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Theatrical Review

20th Century Fox; 98 minutes

Director: Jonathan Levine

Written by on May 13, 2017 

A dim-witted offering released in time for Mother’s Day, Snatched — directed by Jonathan Levine from a script by Katie Dippold — is a low-energy action comedy without much laughter. (You know you’re in trouble when a frequent joke involves misunderstanding “come” for “cum.”) Much of the humor falls painfully flat as Amy Schumer does her usual shtick as Emily, a woman with deep insecurities who enjoys a party or two. Goldie Hawn, who has been absent from the silver screen since 2002’s The Banger Sisters, plays her cat-loving mom Linda. She lives with her mentally challenged son Jeffrey (Ike Barinholtz), a shut-in who makes a living teaching piano lessons. When Emily breaks up with musician boyfriend, she’s stuck with a non-refundable trip to a resort in Ecuador and convinces the adventure-adverse Linda to “come” with her. She mistakes a “welcome” drink given by porters in the hotel lobby with “whale cum,” and things go downhill from there.


Trying hard to sell this picture, many of the film’s somewhat brighter comic moments end up in the trailer where they actually land better. The comedic timing is off in the film as Jonathan Levine lingers a little too long in the moment, perhaps expecting uproarious laughter. While the thinly-attended Friday night crowd at my local multiplex chuckled a bit here and there, Snatched fails to yield any moments of real hilarity.

Emily is seduced by James (Tom Bateman), a handsome stranger with an ambitious accent who promises to take her on an adventure. This first involves getting shit-faced drunk with her in a scene that features an exotic party, a capoeira accident that fails to land a laugh, some dancing, and a lot of shots. At least the actors, shooting in Hawaii, probably had a nice time. Snatched has that in common with a few of Adam Sander’s recent pictures.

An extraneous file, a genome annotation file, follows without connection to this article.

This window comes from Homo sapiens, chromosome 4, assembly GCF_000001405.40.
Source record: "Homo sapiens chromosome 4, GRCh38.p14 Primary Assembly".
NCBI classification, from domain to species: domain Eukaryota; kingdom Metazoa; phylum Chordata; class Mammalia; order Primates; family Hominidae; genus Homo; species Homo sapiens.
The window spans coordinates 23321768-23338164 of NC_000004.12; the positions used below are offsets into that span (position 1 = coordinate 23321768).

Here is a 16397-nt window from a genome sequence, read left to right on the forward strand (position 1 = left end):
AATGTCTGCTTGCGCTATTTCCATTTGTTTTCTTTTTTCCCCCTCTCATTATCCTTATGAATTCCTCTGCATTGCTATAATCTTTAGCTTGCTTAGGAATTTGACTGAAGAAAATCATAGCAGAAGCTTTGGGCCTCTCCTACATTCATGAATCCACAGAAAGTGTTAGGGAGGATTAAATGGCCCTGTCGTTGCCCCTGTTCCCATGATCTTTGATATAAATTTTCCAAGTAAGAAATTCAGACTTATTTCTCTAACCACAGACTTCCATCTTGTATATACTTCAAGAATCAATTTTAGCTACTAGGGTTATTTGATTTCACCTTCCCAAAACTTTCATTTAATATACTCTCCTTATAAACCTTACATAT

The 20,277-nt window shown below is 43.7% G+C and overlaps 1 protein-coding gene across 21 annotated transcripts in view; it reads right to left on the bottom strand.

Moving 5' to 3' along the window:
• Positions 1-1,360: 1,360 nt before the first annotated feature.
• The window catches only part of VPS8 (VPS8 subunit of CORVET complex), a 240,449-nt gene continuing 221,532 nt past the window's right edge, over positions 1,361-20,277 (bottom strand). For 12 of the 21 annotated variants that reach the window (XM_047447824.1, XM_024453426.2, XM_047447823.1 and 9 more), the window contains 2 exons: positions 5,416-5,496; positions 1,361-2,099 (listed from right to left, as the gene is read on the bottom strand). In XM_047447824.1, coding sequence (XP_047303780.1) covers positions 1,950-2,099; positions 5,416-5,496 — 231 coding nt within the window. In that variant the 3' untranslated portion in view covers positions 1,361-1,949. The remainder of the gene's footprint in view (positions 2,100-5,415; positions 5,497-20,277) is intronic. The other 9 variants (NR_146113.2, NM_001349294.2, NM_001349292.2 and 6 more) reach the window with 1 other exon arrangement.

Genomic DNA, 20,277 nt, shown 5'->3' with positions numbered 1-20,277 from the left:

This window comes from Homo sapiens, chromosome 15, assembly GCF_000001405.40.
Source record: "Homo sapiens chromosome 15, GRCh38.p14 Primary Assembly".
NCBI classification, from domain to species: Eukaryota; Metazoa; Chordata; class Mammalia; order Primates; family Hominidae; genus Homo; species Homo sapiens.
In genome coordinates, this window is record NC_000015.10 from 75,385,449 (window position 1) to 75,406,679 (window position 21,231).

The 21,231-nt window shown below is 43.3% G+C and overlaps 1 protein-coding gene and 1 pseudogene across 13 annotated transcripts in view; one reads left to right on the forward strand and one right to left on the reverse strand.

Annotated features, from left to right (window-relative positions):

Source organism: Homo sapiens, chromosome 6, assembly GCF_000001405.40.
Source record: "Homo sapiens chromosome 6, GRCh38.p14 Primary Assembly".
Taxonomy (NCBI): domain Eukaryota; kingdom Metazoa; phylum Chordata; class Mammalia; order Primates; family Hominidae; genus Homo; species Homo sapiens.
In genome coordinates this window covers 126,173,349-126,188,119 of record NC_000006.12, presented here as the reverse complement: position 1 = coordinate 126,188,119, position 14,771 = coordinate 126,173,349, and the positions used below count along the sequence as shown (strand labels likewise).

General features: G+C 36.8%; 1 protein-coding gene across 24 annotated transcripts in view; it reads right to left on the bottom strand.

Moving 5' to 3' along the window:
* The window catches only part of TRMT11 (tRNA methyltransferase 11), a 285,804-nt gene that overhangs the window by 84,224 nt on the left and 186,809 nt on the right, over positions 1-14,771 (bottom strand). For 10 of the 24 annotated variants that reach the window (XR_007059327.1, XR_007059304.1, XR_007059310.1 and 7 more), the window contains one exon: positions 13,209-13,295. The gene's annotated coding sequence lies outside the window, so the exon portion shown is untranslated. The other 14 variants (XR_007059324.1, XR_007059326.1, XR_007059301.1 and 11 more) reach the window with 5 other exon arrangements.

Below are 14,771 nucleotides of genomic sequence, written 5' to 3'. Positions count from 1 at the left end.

James soon leads Emily and Linda into a kidnapping and an eventual escape as the duo trek across the thick Columbian jungle to safety, along the way meeting up with Roger (Christopher Meloni), an international man of mystery with a CV that includes a stint as a Trader Joe’s manager in Rochester, NY. If only they encountered John McAfee, the illusive software billionaire/mercenary/Libertarian Presidential candidate who starred in Nanette Burstein’s terrific doc Gringo — perhaps you ought to rent that film instead.


Eventually all is well and the story wraps up in the most predictable way. Snatched is a story you’ve seen a thousand times with some cultural insensitivity thrown in for good measure. The film’s screenplay by Dippold, known for her Melissa McCarthy collaborations, proves to be a flawed blueprint that cannot be saved even by a Levine, who has successfully made several different kinds of comedies, including The Wackness, 50/50, and The Night Before.

In the most disappointing miscalculation, Schumer and Hawn seem to be lacking chemistry together in a relationship that walks familiar ground without really offering any kind of subversive take on the material. It’s a shame given how genuinely funny Schumer can be when performing her own material, as in Trainwreck; perhaps she should have taken charge of this project. Snatched could have been a spirited send-up of these kinds of adventure films, but, then again, can human trafficking ever be funny? Let’s not even go there.

Snatched is now in wide release.


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